Elegant, dried Japanese wheat noodles made very thin by stretching the dough - vegetable oil is used to facilitate this and originally the process was by hand. These days, somen are mainly machine-made. Once formed, the noodles are air-dried. They’re commonly served cold in summer months, with a light dipping sauce based on katsuobushi (better known as bonito flakes) to the side although they’re also served in hot broth and in stir-fries too. Sold in packs of individually bundled portions, you sometimes can even find coloured ones. For example, coloured green with matcha powder, yellow/orange with carrot or egg yolk or pink, from shiso oil.
Use somen in this Korean Spicy whelk salad
Very thin, long, dried Korean wheat noodles that are also called mak guksu. They’re used in both hot and cold dishes, particularly soups. They cook quickly, requiring about 3 minutes in boiling stock or water. As in China, Koreans associate long noodles such as these with longevity and it’s considered bad luck to cut them.
Somyeon form the heart of Spicy Korean noodles with cucumber and egg (bibim guksu)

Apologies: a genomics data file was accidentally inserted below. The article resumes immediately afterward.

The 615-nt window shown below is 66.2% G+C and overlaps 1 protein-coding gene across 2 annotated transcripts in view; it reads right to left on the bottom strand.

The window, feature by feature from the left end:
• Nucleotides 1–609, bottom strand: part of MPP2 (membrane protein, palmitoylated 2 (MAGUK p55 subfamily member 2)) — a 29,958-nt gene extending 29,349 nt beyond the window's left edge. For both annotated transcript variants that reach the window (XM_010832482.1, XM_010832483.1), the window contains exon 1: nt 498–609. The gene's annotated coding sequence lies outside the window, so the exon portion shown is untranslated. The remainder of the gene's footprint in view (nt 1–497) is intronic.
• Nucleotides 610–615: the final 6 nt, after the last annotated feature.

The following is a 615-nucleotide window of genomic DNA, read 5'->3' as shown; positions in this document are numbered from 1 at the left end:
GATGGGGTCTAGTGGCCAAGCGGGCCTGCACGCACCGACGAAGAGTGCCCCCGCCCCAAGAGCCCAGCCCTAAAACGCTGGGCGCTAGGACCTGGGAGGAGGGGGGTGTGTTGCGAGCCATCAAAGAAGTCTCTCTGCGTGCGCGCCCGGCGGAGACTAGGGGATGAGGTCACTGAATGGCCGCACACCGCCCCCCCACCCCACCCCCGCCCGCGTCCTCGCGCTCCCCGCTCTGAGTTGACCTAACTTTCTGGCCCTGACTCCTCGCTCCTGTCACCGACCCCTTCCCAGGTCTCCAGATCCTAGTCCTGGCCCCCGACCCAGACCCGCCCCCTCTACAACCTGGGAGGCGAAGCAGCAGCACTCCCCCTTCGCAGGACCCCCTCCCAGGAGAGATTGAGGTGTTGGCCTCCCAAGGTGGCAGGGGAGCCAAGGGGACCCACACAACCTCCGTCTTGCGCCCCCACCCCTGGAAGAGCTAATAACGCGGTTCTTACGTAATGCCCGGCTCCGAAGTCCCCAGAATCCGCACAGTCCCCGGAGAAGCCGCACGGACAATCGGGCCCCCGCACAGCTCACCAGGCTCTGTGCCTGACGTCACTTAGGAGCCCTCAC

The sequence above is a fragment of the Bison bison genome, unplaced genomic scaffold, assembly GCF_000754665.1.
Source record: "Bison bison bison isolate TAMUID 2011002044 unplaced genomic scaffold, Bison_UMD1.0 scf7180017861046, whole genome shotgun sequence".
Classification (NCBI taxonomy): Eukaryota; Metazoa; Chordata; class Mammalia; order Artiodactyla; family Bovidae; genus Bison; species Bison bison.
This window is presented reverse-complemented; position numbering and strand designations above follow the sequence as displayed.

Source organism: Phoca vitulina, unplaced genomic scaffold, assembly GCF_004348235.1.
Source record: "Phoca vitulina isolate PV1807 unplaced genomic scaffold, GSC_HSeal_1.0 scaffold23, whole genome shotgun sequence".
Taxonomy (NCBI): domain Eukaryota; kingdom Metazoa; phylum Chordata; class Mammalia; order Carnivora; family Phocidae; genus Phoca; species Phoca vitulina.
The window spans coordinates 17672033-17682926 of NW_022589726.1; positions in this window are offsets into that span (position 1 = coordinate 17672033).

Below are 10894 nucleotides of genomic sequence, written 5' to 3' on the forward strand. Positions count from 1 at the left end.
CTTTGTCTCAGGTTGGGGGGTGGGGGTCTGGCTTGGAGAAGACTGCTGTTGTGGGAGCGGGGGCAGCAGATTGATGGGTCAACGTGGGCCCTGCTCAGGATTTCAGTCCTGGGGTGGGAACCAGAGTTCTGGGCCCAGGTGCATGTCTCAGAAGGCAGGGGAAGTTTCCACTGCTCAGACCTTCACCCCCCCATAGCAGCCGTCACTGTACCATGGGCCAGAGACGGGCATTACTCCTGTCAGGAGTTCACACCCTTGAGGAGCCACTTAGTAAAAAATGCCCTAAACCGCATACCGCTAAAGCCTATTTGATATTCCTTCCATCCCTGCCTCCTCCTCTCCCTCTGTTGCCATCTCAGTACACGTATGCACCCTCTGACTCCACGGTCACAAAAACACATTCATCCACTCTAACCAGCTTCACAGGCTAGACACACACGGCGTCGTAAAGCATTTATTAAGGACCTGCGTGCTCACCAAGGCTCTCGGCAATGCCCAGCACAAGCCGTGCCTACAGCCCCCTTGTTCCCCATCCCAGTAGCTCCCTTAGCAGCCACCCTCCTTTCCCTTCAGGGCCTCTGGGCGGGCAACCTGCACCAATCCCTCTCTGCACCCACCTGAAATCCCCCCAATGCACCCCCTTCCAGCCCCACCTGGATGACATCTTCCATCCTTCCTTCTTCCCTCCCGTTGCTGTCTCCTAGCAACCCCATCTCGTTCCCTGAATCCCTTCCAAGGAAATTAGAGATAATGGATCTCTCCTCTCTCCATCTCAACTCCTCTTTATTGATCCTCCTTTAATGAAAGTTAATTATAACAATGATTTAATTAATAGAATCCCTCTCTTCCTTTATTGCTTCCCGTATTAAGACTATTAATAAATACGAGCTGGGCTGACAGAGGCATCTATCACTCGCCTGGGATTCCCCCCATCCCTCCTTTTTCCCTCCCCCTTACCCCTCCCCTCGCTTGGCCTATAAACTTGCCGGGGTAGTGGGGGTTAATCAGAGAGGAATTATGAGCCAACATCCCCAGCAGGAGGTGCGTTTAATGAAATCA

A thick, creamy-coloured, chewy noodle that’s a good all-rounder for Chinese recipes, where a substantial noodle is called for. They’re particularly good in stir-fries and hearty soups. These are readily available, fresh or dried, from Asian food stores.
Use shanghai noodles to make Spicy pork noodles (Beijing zha jiang mian)
Also called ‘pulled’ noodles, these fresh Chinese noodles are made by the skilful twisting, stretching and folding of dough into strands, using the weight of the dough to form the noodles. The thickness of the noodles varies and depends on how many times the dough is folded. It’s unlikely you’ll be making your own this way as it’s not a simple technique to learn (but you can try our recipe for a knife-cut version), but they’re a common option in Northern Chinese noodle restaurants. They have a chewy texture thanks to the addition of lye water or bicarbonate of soda, which has an alkalising effect. Note that “mian,” or “noodle” in Chinese, can also be transliterated as ‘mein’ or ‘mien’.
Make knife-cut la mian and use in this dish of hand-made noodles with mustard greens, vinegar and chilli
Sometimes called ‘ribbon’ noodles, these are a broad, flat dried Chinese noodle. and, depending on the brand, they can have slightly frilly edges. Easily found in Chinese food stores, they’re a commercial emulation of northern Chinese knife-cut noodles, or dao xioa mian, made by hand in China and used fresh. You can find fresh knife-cut noodles in restaurants serving northern Chinese fare.